Potential Showdown Between State Exemptions to COVID-19 Vaccination and Federal Vaccine Mandates in West Virginia.
February 18, 2022
By: Justin M. Harrison and Ryan Combs
Last month, the Supreme Court lifted the stay regarding the Centers for Medicare & Medicaid Services (“CMS”) vaccine mandate for providers participating in the Medicare and Medicaid programs to require their employees to be vaccinated against Covid-19. However, several states, including West Virginia, have recently adopted statutes that interfere with employers’ ability to implement mandatory Covid-19 vaccination policies, which presents questions about potential conflicts between state and federal law.
For example, West Virginia House Bill 335, codified at W. Va. Code § 16-3-4b, became effective January 18, 2022 and requires West Virginia employers to make certain exceptions to Covid-19 vaccine mandates for employees with qualifying religious or medical exemptions. While this statute does not apply to federal employees working in West Virginia, other West Virginia healthcare employers participating in Medicare and Medicaid programs may find themselves caught in the crossfire between potentially dueling federal and state vaccine laws, depending upon certain circumstances.
West Virginia’s new law details exemptions from employer policies requiring Covid-19 immunization as a condition of initial or continuing employment and specifically prohibits employers from penalizing or discriminating against employees who take advantage of exemption benefits under the statute. The statute applies to all private and public employers in West Virginia, regardless of size.
Exemptions under the new law come in two forms. The first is a medical exemption, which requires certification from a medical professional who has actually conducted an in person examination, stating that the employee meets one of the following four criteria: (i) vaccination is contraindicated based on the physical condition of the employee; (ii) the employee has a specific precaution to the mandate; (iii) the employee has developed Covid-19 antibodies; or (iv) the employee has suffered from and has recovered from Covid-19. Only certifications signed by licensed physicians and “advanced practice registered nurses” can establish this exemption.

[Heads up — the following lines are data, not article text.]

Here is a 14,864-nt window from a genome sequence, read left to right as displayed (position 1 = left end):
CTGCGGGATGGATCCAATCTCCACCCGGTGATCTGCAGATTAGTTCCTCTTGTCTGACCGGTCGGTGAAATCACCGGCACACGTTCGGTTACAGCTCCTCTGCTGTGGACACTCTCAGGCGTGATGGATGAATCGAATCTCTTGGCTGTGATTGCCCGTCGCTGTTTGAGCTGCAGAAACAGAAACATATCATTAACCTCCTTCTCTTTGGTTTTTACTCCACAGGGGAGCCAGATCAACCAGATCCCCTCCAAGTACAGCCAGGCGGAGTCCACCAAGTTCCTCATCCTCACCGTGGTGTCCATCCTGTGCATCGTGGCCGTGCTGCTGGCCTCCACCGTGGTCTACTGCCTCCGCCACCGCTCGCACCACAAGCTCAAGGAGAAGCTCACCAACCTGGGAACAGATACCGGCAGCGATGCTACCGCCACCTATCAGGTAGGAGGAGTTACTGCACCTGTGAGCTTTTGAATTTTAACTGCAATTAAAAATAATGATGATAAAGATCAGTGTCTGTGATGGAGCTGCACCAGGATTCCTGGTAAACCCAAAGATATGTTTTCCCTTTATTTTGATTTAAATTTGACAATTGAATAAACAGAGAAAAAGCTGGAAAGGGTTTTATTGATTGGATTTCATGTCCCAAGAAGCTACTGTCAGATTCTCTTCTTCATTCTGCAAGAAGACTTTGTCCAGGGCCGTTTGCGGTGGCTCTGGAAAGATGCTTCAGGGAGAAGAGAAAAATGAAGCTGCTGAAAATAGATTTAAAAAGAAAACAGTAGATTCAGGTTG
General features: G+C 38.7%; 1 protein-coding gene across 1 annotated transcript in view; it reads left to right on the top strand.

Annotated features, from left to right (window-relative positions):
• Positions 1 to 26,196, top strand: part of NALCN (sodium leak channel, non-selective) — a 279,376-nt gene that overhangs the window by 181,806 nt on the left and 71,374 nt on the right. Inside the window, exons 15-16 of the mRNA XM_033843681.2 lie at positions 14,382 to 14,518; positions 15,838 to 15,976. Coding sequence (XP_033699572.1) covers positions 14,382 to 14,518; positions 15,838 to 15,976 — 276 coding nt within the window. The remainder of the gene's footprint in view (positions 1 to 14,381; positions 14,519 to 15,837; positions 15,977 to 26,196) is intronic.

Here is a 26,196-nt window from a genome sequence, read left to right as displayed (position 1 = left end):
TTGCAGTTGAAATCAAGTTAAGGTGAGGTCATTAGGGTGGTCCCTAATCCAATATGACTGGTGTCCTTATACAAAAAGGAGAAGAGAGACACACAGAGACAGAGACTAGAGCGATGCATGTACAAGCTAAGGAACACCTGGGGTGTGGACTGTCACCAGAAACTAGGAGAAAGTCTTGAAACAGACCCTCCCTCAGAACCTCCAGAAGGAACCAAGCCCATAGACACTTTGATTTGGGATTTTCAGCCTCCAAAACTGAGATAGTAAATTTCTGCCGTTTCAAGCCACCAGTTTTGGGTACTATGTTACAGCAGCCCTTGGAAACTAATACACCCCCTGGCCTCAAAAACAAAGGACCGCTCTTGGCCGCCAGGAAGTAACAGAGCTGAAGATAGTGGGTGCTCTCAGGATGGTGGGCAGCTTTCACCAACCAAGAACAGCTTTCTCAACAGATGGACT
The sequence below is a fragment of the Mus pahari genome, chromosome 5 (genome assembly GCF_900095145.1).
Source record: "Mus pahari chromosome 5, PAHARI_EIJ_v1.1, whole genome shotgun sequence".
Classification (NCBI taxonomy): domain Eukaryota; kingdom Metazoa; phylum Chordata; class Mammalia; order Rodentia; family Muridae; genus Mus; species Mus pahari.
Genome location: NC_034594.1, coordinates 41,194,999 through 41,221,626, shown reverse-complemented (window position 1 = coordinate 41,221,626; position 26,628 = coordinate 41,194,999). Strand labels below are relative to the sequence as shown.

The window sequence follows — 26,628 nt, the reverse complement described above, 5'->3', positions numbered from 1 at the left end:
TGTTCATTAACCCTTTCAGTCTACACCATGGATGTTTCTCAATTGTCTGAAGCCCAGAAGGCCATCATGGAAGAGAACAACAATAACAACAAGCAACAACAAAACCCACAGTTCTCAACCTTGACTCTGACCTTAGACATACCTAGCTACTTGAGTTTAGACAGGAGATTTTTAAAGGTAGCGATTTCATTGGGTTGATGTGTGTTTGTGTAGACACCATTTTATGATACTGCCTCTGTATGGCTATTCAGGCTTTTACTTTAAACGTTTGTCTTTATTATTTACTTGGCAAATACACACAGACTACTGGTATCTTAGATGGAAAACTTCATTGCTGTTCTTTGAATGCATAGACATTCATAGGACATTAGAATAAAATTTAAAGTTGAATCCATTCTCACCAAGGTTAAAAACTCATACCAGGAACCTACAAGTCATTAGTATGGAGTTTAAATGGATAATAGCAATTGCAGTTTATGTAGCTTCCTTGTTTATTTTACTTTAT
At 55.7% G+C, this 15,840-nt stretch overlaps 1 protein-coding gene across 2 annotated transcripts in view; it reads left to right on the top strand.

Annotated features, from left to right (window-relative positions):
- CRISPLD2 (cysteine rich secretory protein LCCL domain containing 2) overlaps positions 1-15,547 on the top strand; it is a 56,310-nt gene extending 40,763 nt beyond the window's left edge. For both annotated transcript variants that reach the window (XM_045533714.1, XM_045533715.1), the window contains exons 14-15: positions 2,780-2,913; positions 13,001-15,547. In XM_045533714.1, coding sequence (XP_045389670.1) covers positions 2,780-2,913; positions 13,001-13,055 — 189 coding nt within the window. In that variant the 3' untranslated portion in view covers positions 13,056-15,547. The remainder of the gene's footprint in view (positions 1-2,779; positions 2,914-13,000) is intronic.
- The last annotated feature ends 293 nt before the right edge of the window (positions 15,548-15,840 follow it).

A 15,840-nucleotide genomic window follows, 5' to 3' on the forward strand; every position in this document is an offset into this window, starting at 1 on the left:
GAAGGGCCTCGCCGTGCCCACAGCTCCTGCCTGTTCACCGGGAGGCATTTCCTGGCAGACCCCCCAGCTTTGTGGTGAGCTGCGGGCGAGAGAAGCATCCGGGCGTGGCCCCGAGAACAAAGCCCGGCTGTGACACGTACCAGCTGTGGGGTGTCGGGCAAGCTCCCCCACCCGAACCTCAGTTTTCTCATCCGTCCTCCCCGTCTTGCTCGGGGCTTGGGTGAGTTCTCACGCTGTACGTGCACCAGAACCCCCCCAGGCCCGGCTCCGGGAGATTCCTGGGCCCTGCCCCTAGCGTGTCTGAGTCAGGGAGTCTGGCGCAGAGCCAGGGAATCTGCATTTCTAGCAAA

The second is a religious exemption. Under this provision, employers must waive Covid-19 vaccine requirements upon receipt of a notarized certification signed by the employee that the employee has religious beliefs that prevent the employee from taking the vaccine.
Although W.Va. Code § 16-3-4(b) was designated as a “public health” bill by including it in Chapter 16 of the Code, the statute is an employment law that modifies employee rights and employer response options to requests for accommodation, issues that are traditionally evaluated under the Americans with Disabilities Act or Title VII of the Civil Rights Act of 1964. The exemptions set forth in W.Va. Code § 16-3-4(b) are not identical to those provided under the ADA and Title VII, which raises the issue of how a West Virginia healthcare employer that receives Medicare and Medicaid funding can comply with the CMS Covid-19 vaccine mandate, while complying with West Virginia’s new vaccine exemptions. West Virginia employers that have implemented Covid-19 vaccination policies or are considering doing so should evaluate their compliance with both state and federal law.
 See Chad J. Sullivan & Lucero Tennis Kieffer, Supreme Court Issues Ruling on OSHA and CMS Vaccine Mandates, Jackson Kelly PLLC Labor & Employment News Alert (January 14, 2022), https://www.jacksonkelly.com/labor-employment-personnel-blog/supreme-court-issues-ruling-on-osha-and-cms-vaccine-mandates.
 W. Va. Code § 16-3-4(b).
 Those licensed under W. Va. § 30-7-1.
 W. Va. Code § 16-3-4(b)